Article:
A presidential advisory commission tasked by President Donald J. Trump with investigating voter fraud faced a setback Monday after lawsuits filed in federal court put a hold on its request for voter records from Connecticut and all other states.
The Presidential Advisory Commission on Election Integrity has asked states not to submit any voter records until a lawsuit filed by Electronic Privacy Information Center last week is resolved. The suit is seeking a temporary restraining order on the commission’s request for voter records, including birth dates and partial Social Security numbers.
Two more lawsuits, both filed Monday, claim the commission has violated the Federal Advisory Committee Act. One was filed by the American Civil Liberties Union and the other by the Lawyers’ Committee for Civil Rights Under Law.
The ACLU’s suit alleges the commission’s first meeting was not open to the public and the panel does not have a balanced membership – both of which are required under the law.
The commission is headed by Vice President Mike Pence, and Kansas Secretary of State Kris Kobach is its vice chair. It is informally known as the Pence-Kobach commission.
Trump created the commission to look into what he says was widespread voter fraud during the 2016 elections. He alleges that between 3 million and 5 million people voted illegally, costing him a win in the popular vote. Kobach has said he thinks Trump is correct.
Election experts and state officials have called the allegation false. Connecticut Secretary of the State Denise Merrill said the number seems “completely out of proportion.”
The commission’s stated rationale for collecting the voter records is to determine whether voter fraud was committed by comparing them to other federal registries of undocumented people living in the country. Merrill called the method “clumsy” and said it would not work. U.S. Sen. Richard Blumenthal said Friday the comparison would produce “false positives.”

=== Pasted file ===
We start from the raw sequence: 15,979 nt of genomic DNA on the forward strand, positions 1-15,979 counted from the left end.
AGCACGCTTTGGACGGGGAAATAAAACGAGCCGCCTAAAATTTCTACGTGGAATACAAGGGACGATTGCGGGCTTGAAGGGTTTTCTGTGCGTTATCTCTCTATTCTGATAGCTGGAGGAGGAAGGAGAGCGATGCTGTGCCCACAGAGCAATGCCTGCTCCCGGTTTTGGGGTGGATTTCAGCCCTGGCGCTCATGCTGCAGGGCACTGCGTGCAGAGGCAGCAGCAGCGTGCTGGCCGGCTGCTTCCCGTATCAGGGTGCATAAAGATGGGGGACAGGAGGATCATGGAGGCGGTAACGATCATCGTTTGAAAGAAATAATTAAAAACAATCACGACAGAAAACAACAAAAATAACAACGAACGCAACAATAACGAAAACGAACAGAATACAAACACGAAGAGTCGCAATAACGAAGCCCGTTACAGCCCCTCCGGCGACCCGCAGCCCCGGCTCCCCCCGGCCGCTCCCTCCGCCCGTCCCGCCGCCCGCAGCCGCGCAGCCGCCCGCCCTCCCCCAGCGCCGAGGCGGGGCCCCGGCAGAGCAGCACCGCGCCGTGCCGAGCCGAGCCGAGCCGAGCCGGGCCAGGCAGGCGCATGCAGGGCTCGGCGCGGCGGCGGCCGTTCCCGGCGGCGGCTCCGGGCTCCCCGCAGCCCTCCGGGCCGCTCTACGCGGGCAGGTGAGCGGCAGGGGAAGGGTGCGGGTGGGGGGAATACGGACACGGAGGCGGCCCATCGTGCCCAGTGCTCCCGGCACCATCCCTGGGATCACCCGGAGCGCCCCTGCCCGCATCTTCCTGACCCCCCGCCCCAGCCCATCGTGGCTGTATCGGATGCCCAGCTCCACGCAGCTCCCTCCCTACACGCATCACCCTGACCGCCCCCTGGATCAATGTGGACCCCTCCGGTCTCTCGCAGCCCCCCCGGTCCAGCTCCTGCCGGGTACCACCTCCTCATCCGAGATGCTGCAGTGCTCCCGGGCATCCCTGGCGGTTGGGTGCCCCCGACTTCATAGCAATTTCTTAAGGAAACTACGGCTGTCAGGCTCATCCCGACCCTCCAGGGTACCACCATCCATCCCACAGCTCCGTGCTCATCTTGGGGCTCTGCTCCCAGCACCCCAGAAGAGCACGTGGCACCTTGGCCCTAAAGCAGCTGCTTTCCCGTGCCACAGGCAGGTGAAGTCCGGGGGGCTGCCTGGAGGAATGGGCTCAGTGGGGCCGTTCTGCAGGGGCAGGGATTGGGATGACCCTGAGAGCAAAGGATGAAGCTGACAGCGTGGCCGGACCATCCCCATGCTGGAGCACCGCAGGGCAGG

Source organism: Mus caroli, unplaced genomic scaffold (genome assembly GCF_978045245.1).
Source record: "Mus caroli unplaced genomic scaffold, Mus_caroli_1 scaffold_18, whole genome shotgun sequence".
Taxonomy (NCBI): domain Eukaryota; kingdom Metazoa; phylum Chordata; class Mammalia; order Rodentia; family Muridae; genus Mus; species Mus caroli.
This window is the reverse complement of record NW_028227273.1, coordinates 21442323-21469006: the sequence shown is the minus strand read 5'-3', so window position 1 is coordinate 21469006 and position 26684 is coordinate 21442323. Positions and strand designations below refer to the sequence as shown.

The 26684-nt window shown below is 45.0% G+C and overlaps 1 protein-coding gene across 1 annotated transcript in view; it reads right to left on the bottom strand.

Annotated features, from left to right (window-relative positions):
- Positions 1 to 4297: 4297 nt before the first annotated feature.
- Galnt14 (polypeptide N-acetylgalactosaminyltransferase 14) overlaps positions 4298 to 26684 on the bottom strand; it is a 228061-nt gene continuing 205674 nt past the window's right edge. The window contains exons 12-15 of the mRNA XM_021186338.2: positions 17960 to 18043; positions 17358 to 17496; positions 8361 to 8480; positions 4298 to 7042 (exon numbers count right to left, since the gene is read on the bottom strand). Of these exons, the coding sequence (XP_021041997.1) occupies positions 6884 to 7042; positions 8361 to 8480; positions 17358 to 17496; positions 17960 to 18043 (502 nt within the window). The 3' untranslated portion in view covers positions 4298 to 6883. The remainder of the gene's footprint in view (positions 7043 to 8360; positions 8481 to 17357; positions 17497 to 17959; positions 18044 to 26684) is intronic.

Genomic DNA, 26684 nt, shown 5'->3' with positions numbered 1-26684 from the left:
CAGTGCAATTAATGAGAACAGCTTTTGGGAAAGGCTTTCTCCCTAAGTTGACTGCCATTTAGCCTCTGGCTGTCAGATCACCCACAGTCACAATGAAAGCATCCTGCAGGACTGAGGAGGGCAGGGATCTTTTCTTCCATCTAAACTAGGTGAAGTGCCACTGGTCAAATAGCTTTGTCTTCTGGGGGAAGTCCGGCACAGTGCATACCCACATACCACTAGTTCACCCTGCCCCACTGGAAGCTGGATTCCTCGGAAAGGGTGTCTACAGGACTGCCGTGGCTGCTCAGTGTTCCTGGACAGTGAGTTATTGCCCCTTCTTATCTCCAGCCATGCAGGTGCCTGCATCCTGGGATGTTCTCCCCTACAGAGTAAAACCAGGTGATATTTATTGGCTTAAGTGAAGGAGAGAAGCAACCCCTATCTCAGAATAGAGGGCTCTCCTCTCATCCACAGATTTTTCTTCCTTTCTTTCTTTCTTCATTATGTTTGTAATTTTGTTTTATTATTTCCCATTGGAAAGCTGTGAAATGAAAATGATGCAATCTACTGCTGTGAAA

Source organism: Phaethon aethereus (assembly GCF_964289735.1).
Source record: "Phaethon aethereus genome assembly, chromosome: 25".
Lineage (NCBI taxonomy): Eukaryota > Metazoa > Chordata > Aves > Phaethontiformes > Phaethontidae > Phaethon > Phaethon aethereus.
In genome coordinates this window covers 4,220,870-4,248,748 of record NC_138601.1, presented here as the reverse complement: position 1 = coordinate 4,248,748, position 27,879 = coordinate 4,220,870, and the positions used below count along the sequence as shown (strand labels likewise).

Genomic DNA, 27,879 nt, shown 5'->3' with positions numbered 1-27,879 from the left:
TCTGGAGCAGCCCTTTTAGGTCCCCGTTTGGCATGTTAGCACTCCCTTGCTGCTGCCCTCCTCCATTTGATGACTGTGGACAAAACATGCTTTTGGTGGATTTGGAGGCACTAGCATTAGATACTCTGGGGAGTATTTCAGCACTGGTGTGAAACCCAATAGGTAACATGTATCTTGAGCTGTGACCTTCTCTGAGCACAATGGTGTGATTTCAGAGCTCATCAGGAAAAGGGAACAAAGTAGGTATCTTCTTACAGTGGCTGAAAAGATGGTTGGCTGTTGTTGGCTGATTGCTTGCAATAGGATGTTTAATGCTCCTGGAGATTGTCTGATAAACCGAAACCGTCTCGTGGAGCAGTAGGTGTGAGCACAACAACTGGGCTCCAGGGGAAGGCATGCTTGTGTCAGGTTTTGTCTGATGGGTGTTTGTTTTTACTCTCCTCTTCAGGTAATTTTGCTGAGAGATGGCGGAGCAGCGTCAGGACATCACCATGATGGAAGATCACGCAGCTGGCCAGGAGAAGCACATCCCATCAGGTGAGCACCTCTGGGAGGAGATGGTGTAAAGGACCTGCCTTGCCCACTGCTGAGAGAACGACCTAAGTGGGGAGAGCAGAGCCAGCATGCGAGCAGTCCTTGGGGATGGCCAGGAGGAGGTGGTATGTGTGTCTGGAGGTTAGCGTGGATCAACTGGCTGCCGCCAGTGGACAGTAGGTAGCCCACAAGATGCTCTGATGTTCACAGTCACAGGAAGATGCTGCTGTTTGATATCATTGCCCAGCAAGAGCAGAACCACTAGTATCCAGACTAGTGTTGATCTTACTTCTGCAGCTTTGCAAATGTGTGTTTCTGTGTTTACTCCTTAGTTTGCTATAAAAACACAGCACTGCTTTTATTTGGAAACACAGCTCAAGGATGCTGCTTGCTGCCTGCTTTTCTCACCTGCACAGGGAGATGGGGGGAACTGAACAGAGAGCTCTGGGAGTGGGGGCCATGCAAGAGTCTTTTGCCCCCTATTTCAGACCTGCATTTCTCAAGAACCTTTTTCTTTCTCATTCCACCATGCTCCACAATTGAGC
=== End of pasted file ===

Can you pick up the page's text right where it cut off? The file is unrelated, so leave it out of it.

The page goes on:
Merrill said she would provide only the state’s public voter records if the federal commission filed a formal Freedom of Information Act request and paid the required $300 fee. She said she would not provide private data that was requested, such as partial social security numbers.
Merrill initially expressed a willingness to provide the public data to the commission without requiring it to go through the formal process, though she also sent the panel a list of questions about how the data would be used.
She changed her mind days later, she said, when it became clear the commission legally would be required to submit a Freedom of Information Act request. And during that time, she also grew more concerned about the commission’s intentions, she said.
“I’m becoming more and more concerned about why this data is being requested and, at this point in time, having a centralized database at the federal level seems to be very unwise,” Merrill said. “So I will await the court’s decision among others, now, and the answers to my questions before I will actually release it.”
Merrill spent the weekend with her counterparts from other states at a National Association of Secretaries of State conference in Indianapolis. She is the organization’s president.
The request for voter records was at the forefront of the weekend’s discussions, Merrill said. Kobach, who normally attends the meetings, was absent, she added.
“He should have been here,” Merrill said. “He is a secretary.”
Notably, Merrill said, it appears the commission’s request for the voter records came from Kobach alone, not the commission as a whole. While Kobach was not present to answer questions, four secretaries who are on the commission – two Democrats and two Republicans – told those in attendance they had little or no knowledge of the decision, she said.
The commission is scheduled to have its first meeting later this month. The ACLU alleges it already held its first meeting when it held a closed-to-the-public organizational conference call.